Beowulf, the Old English epic tells the story of one brave hero and his battles against evil monsters. The poem deals with mostly masculine elements like fight descriptions, depictions of armor and long inspiring speeches. However, the women characters in the epic also have important roles and they are far from being superficial, as it may seem at first. There are several female figures in Beowulf; this paper will focus on three of them- queen Wealhtheow of the Danes, queen Hygd of the Geats and Grendel’s mother. These characters have many parallels between them but in a way some are the “alter-ego” of the others.
Wealhtheow is the perfect hostess and devoted queen and wife. Her first appearance in the poem demonstrates her official duties as the queen: “Wealhtheow came in, Hrotgar’s queen, observing the courtesies. Adorned in her gold, she graciously saluted the men in the hall, then handed the cup first to HrotgarSo the Helming woman went on her rounds, queenly and dignified, decked out in rings, offering the goblet to all ranks, treating the household and the assembled troop” (lines 612-623). As a queen, Wealhtheow has a role to fulfill and she does it with grace.
She welcomes the guests; offers mead and creates a peaceful atmosphere in the mead-hall. The figure of Grendel’s mother is quite the opposite in this aspect- she is the “anti- hostess” and far from being graceful. This creature does not greet the man who arrives to her dwelling; she fights Beowulf desperately and only a divine interference saves his life: “It was hard-fought, a desperate affair that could have gone badly; if God had not helped me, the outcome would have been quick and fatal” (lines1657-1658). One can claim that these manners of Grendel’s mother are quite masculine.
We find that she fights well and has the qualities of a great warrior if she was almost able to overcome Beowulf and she takes upon herself the manly duty of avenging her dead son. Beowulf himself says to Hrotgar that: “It always better to avenge dear ones than to indulge in mourning” (lines 1384-1385). Taking vengeance for warrior’s death is noble but Grendel’s mother’s attentions are condemned by the poet – she cannot be noble and she cannot act upon warrior’s code of honor; this notion comes from the fact that she is not really human and more important- she is a female.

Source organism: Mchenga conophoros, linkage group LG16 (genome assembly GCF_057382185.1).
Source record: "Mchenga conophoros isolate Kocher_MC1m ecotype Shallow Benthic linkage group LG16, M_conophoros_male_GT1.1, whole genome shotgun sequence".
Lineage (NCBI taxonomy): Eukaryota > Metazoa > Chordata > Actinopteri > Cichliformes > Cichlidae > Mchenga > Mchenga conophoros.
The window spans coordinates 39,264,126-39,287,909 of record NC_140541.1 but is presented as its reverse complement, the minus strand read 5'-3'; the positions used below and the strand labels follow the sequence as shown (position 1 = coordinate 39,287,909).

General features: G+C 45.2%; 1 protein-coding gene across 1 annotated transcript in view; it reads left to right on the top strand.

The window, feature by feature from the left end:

The queen Wealhtheow cannot separate her own identity from her formal duties that are part of being Hrotgar’s wife; her identity cannot exist without the male figure of her life- her king. One can claim that Hrotgar’s generosity and prosperity are defined through Wealhtheow’s actions: when Beowulf first arrives at Heorot he receives his cup of mead from the queen only after many other men in the hall, however, when he defeats Grendel Beowulf receives his mead right after the king. This act emphasizes the fact that Beowulf has become an important and highly respected person in king Hrotgar’s eyes.
Then again, when Beowulf arrives home, to king Hygelac’s hall his queen Hygd:” Moved about with the mead-jag in her hand, filling the cups that the warriors held out” (lines 1981-1983). There are no details of the order of mead pouring and that is because Beowulf is home; the king does not need to present his power or his respect towards him, these are common knowledge. We find that Hygd’s actions are not specified here because the king’s intentions are not specified- they are clear to the present company. This motive of a woman who cannot separate her identity from the male figure in her life can be seen also in Grendel’s mother.